Colombian collaborations beckon

Massey University delegation meeting with Universida de Antioquia. From left: Javievra Visedo (ENZ), Hernando Munoz Sanches, Elvia Maria González Agudelo, Sandra Mohl-De-Vallejo, Kerry Taylor, Edison Neira-Palacio, John Francisco Londoño Osorio, Ariana Gonzalex Moncada, Tim Croft, John O’Neill.

Massey University and the Universidad de Antioquia Colombia have just signed a Memorandum of Understanding aimed at promoting collaboration across academic fields ranging from indigenous experience to education.

Head of the School of Humanities Associate Professor Kerry Taylor says the agreement will help strengthen relations between Colombia and New Zealand.

“Our discussions with Universidad de Antioquia indicate that our universities share a lot in common as progressive public institutions with a focus on making a positive different in our societies. We share a tradition of applied research addressing real world issues and have a role in building strong, inclusive and prosperous communities.”

Universidad de Antioquia is the oldest public university in Colombia, and has its main campus in Medellin.

Associate Professor Kerry Taylor with Edison Neira-Palacio, John Francisco Londoño Osorio and Hernando Munoz Sanches from UdeA.

The new agreement will promote collaboration between academic staff initially in the humanities and social sciences. There will be plenty of opportunities for students too, Dr Taylor says.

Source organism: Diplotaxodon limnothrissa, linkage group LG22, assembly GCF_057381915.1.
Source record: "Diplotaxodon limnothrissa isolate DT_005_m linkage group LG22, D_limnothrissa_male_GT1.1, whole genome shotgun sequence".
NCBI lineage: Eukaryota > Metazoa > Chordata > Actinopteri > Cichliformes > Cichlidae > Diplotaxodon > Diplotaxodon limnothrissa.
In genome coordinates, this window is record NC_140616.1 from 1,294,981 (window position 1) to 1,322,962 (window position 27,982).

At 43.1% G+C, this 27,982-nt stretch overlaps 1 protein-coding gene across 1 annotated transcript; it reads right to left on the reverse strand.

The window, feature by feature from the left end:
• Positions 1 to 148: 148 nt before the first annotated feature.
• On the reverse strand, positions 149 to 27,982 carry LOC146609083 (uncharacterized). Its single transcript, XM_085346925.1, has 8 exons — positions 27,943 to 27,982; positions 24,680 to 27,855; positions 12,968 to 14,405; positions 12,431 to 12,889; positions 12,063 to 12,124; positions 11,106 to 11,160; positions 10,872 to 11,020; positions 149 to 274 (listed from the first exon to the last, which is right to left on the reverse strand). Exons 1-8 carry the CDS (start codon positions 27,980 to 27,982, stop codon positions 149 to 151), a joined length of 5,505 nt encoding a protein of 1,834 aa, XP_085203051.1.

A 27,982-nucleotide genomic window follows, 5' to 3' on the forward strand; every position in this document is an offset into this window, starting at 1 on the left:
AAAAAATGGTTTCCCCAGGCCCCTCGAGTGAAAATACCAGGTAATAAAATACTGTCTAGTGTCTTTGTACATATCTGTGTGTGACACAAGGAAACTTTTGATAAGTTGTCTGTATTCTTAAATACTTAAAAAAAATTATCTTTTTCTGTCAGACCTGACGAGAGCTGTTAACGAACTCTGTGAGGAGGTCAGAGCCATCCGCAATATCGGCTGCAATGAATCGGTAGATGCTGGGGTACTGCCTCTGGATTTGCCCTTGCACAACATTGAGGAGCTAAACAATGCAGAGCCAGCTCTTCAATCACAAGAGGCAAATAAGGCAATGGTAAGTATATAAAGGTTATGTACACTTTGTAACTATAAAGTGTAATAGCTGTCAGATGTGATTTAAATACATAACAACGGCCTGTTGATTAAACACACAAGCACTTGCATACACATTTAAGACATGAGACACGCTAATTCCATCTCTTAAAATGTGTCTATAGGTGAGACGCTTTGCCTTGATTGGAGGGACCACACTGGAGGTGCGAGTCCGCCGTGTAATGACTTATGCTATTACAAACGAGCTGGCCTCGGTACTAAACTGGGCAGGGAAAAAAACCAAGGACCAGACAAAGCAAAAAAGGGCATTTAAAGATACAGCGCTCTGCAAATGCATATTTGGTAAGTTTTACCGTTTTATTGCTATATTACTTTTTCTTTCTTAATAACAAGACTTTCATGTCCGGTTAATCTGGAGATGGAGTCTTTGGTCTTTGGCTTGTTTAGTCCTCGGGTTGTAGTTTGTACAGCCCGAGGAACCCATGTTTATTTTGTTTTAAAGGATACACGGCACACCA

“Student mobility is also part of the plan. We are creating opportunities for Massey students to study in Colombia and for Colombian students to study at Massey. A short study tour to Universidad de Antioquia is planned for next year.”

Universidad de Antioquia Vice-Chancellor Edison Neira says New Zealand is strengthening ties with Colombia through avenues such as trade liberalisation and academic collaboration. “This deal will help significantly strengthen international relations,” he says.

Market development manager for Education New Zealand Javiera Visedo says Colombia is a strategic ally for New Zealand.

“Although the relationship will initially focus on the field of humanities and social sciences, it is expected that it will expand to other areas such as science and agriculture, which are subject strengths of both universities, says Mr Visedo.


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